When I was around nine I could name all the kings and queens of the England (and by extension — as the domain extended across the 1000 odd years when Wessex mutated into England, the United Kingdom and then the Empire and Commonwealth — large red tracts of the world). 1
Still can — without need of a moment to gather their names in my head. More, I can name many of their spouses plus the kings (and Queen) of Scotland.
I come from an era when Queen and country were impossible to disentangle and our Queen was the one in London, Windsor or, at Christmas, in Scotland reading out the royal message that all those red parts of the world stopped to listen to.
I was a royalist and I was not alone.
Until I went to London in 1983 and my delusions came crashing down.
I encountered a structured class system built not only on undeserved privilege, but also on a societal acceptance of that fact that some people are by their birth, somehow far better than me, or better than the overwhelming mass of humanity. It is mostly unquestioned. It’s very ugly and offers no benefits to anyone beyond the anointed.
We colonials had been raised on a diet of media and governmental driven delusion, which had proved helpful when the empire came calling for troops several times over the previous century, including the — at any level — indefensible Boer and First World Wars. We mostly did not question either.
The Second World War too, we entered as the result of a knee-jerk reaction to British declarations. The great evils of Nazi-ism were not then apparent and what was being witnessed in Europe in 1939 was hardly worse than the bloody imperial sweep across much of the world over the past century or two.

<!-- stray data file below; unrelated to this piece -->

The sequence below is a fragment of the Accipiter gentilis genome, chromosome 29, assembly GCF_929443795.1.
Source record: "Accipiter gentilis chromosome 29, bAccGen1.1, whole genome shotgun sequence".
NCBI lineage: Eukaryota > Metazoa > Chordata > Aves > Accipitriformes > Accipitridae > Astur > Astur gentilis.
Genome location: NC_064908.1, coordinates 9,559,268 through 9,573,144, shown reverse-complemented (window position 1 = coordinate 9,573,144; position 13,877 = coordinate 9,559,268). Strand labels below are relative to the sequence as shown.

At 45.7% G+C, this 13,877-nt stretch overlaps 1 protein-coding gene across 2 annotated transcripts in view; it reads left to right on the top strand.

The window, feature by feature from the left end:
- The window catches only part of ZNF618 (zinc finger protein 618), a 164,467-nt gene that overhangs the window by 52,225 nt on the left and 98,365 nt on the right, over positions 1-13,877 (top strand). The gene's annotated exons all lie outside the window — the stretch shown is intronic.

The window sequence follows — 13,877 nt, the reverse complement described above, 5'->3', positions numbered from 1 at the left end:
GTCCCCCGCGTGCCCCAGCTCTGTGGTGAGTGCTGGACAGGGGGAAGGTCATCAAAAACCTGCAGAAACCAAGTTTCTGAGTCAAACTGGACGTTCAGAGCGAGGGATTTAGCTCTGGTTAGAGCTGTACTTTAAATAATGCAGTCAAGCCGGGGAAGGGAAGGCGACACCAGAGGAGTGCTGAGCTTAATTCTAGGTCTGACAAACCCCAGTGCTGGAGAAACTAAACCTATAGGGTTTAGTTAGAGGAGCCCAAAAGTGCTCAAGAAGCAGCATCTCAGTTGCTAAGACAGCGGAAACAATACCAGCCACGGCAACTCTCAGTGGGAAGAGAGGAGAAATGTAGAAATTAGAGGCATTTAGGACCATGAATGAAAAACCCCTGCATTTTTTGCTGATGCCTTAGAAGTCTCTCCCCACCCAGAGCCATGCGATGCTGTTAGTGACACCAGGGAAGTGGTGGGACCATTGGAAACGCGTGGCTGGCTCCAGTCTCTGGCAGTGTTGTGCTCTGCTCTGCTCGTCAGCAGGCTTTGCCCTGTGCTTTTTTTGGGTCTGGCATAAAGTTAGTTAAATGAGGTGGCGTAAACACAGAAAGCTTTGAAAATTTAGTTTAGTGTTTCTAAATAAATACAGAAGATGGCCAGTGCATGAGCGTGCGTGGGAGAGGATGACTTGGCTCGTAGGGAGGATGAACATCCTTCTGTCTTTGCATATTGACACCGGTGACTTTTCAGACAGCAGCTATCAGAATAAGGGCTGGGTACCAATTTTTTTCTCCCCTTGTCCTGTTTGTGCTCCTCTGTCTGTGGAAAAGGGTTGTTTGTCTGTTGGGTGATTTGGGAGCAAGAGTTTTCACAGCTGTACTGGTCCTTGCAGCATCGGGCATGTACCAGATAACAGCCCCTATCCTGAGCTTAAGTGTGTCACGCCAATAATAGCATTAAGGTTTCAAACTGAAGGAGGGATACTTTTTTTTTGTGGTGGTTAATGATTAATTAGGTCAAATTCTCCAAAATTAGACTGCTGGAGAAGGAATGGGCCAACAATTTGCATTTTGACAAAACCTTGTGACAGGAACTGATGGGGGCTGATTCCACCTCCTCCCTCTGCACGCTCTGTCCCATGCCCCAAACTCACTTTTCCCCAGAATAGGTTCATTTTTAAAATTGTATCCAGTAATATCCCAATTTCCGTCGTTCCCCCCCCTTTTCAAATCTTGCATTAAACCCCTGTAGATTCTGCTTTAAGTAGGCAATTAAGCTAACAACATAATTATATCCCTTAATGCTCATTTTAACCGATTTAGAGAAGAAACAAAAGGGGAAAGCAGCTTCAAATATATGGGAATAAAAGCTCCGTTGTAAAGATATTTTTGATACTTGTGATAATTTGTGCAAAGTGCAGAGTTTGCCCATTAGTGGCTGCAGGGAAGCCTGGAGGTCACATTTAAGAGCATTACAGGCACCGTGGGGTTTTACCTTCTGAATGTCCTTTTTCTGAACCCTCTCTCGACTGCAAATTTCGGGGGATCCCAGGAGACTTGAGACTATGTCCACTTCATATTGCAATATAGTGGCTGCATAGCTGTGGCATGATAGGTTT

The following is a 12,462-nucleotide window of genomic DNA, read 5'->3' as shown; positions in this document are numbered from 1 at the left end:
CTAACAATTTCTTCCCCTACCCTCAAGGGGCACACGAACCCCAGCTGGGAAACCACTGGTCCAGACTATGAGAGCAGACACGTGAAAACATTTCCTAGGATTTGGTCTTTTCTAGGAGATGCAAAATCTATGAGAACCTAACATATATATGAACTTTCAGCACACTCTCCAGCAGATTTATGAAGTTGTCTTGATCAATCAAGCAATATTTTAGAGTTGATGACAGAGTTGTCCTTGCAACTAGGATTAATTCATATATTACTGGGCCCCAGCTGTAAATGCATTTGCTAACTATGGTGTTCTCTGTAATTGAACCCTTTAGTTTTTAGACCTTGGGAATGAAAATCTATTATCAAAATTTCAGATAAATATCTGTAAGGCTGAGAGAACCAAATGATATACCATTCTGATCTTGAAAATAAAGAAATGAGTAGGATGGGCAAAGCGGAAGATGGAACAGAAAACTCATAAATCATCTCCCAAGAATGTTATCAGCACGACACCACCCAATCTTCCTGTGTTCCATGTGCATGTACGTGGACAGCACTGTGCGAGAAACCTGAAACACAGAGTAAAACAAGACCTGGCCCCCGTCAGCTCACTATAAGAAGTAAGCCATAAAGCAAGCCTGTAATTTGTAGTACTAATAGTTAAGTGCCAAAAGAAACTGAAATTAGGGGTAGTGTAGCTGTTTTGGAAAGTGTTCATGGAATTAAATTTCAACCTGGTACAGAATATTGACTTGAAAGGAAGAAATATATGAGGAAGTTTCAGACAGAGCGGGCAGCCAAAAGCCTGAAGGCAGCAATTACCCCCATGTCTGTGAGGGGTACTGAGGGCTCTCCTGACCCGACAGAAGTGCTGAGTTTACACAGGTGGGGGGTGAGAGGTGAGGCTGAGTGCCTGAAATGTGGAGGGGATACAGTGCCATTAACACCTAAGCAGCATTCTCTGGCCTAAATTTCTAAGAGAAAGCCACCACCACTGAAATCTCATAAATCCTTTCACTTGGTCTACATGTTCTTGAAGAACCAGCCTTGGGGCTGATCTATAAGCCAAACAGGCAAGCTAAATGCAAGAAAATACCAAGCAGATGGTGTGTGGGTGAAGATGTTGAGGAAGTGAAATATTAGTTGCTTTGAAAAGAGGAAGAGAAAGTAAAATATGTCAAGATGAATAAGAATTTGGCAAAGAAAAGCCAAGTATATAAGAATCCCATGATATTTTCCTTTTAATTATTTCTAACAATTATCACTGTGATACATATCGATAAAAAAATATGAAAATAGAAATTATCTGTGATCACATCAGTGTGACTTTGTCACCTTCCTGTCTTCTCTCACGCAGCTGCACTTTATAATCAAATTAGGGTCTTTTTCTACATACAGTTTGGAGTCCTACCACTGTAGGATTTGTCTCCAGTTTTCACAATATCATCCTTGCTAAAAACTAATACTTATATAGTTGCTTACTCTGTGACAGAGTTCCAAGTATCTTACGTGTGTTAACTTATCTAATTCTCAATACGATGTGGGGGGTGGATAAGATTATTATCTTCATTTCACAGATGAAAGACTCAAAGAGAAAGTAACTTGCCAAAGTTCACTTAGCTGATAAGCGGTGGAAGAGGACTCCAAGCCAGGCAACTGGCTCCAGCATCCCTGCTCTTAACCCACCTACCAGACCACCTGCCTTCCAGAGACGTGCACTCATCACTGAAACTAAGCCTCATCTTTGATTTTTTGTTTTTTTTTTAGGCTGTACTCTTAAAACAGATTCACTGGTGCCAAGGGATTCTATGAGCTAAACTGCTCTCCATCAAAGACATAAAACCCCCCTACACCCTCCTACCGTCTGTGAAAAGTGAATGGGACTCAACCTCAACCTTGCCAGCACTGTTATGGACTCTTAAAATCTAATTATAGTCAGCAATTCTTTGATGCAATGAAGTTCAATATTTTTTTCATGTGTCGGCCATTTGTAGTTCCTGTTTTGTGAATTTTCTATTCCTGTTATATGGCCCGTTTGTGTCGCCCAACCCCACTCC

The why questions were never asked in New Zealand. Not just the why about war but the much wider why.
Why is there an aristocracy? More, importantly, why is there a royal family and a monarch at the head of that aristocracy and why does such a person have a fiefdom that includes a far-flung nation at the bottom of the planet.
One answer, and perhaps the best one, is that such provides stability to a political system. I almost buy into that notion. The fact that we mostly have a benign vacuum as head of state — apolitical — has some merit. In the 1990s it was oft said that if we were to have a president our choice would be limited to Sir Ed and Rachel Hunter. Both would be benign and one would provide national amusement every time she opened her mouth.
Instead, we almost got Princess Diana — I’m not sure the line of demarcation between Di and Rach would have been that well defined.
However, Germany and other states have a non-imperial or non-monarchic system with apolitical heads of state, and our string of pretty worthy Governor Generals since the 1980s have offered a number of qualified presidential candidates who would fill the ceremonial post without some odd deference to a dysfunctional monarchy in a foreign state.
The why question has another answer: a long time ago the monarch’s ancestor killed enough people to proclaim that he had been anointed by the version of the deity in common use at the time. He then proceeded to kill more people — in fact, anyone who questioned his divine right to rule — until after some generations that divine right to rule became enshrined. He was a mass murderer par excellence and thus we called him king.